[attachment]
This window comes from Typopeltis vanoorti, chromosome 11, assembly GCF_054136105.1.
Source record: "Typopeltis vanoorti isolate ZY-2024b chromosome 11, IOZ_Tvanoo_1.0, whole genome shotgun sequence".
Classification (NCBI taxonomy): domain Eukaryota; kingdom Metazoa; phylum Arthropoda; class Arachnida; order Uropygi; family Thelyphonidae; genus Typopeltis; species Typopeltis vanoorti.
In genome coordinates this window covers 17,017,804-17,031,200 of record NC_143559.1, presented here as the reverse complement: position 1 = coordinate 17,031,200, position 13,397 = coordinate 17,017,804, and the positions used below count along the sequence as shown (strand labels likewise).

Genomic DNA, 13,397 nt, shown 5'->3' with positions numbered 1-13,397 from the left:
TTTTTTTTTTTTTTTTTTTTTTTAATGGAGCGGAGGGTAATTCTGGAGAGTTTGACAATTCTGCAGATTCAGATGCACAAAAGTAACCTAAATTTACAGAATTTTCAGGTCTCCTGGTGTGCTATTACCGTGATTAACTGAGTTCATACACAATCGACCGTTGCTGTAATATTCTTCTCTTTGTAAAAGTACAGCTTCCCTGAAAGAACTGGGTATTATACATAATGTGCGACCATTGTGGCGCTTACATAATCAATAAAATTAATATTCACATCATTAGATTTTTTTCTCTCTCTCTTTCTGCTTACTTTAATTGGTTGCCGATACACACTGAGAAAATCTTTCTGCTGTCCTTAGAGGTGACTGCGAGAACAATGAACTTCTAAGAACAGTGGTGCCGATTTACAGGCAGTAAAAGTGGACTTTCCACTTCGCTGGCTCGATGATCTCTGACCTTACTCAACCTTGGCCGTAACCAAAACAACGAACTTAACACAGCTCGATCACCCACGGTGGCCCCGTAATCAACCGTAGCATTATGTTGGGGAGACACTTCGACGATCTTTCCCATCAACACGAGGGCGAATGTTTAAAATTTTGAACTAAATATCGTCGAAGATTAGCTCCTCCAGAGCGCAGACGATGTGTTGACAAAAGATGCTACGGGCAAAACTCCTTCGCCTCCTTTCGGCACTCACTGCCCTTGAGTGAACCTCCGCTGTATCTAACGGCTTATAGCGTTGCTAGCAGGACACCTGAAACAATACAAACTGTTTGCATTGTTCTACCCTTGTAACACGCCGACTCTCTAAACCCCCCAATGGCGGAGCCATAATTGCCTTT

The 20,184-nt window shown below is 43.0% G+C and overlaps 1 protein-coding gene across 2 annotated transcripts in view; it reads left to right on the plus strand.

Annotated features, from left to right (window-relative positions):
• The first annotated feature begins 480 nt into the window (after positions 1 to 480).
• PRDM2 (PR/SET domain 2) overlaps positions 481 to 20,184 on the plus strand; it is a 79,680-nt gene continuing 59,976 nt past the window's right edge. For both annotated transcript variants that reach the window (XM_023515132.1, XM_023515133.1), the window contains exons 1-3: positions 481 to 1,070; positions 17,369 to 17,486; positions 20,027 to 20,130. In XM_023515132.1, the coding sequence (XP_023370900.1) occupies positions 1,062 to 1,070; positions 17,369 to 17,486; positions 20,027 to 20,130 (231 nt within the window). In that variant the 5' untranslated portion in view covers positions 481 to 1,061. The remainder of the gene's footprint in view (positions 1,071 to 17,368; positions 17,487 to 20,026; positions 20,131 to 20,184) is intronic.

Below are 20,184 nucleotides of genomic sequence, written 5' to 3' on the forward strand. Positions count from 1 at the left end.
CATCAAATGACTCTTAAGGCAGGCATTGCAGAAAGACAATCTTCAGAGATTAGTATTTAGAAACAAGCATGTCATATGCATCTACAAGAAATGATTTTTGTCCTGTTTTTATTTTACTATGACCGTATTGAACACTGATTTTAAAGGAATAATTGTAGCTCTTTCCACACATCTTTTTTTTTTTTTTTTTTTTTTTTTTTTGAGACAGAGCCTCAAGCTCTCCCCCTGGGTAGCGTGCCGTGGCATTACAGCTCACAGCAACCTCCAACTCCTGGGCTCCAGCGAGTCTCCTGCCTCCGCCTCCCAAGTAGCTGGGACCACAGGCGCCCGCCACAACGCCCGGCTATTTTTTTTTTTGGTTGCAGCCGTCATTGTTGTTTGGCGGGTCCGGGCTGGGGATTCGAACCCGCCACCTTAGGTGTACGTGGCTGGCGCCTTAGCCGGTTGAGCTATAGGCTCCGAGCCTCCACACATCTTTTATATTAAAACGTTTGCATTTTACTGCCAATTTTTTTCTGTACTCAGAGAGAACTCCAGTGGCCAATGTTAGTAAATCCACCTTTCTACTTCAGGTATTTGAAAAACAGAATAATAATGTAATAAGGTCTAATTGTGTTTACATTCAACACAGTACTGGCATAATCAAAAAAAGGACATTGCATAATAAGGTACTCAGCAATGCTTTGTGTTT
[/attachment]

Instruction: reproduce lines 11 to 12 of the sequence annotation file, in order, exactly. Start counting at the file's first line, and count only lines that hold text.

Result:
Below are 20,184 nucleotides of genomic sequence, written 5' to 3' on the forward strand. Positions count from 1 at the left end.
CATCAAATGACTCTTAAGGCAGGCATTGCAGAAAGACAATCTTCAGAGATTAGTATTTAGAAACAAGCATGTCATATGCATCTACAAGAAATGATTTTTGTCCTGTTTTTATTTTACTATGACCGTATTGAACACTGATTTTAAAGGAATAATTGTAGCTCTTTCCACACATCTTTTTTTTTTTTTTTTTTTTTTTTTTTTGAGACAGAGCCTCAAGCTCTCCCCCTGGGTAGCGTGCCGTGGCATTACAGCTCACAGCAACCTCCAACTCCTGGGCTCCAGCGAGTCTCCTGCCTCCGCCTCCCAAGTAGCTGGGACCACAGGCGCCCGCCACAACGCCCGGCTATTTTTTTTTTTGGTTGCAGCCGTCATTGTTGTTTGGCGGGTCCGGGCTGGGGATTCGAACCCGCCACCTTAGGTGTACGTGGCTGGCGCCTTAGCCGGTTGAGCTATAGGCTCCGAGCCTCCACACATCTTTTATATTAAAACGTTTGCATTTTACTGCCAATTTTTTTCTGTACTCAGAGAGAACTCCAGTGGCCAATGTTAGTAAATCCACCTTTCTACTTCAGGTATTTGAAAAACAGAATAATAATGTAATAAGGTCTAATTGTGTTTACATTCAACACAGTACTGGCATAATCAAAAAAAGGACATTGCATAATAAGGTACTCAGCAATGCTTTGTGTTT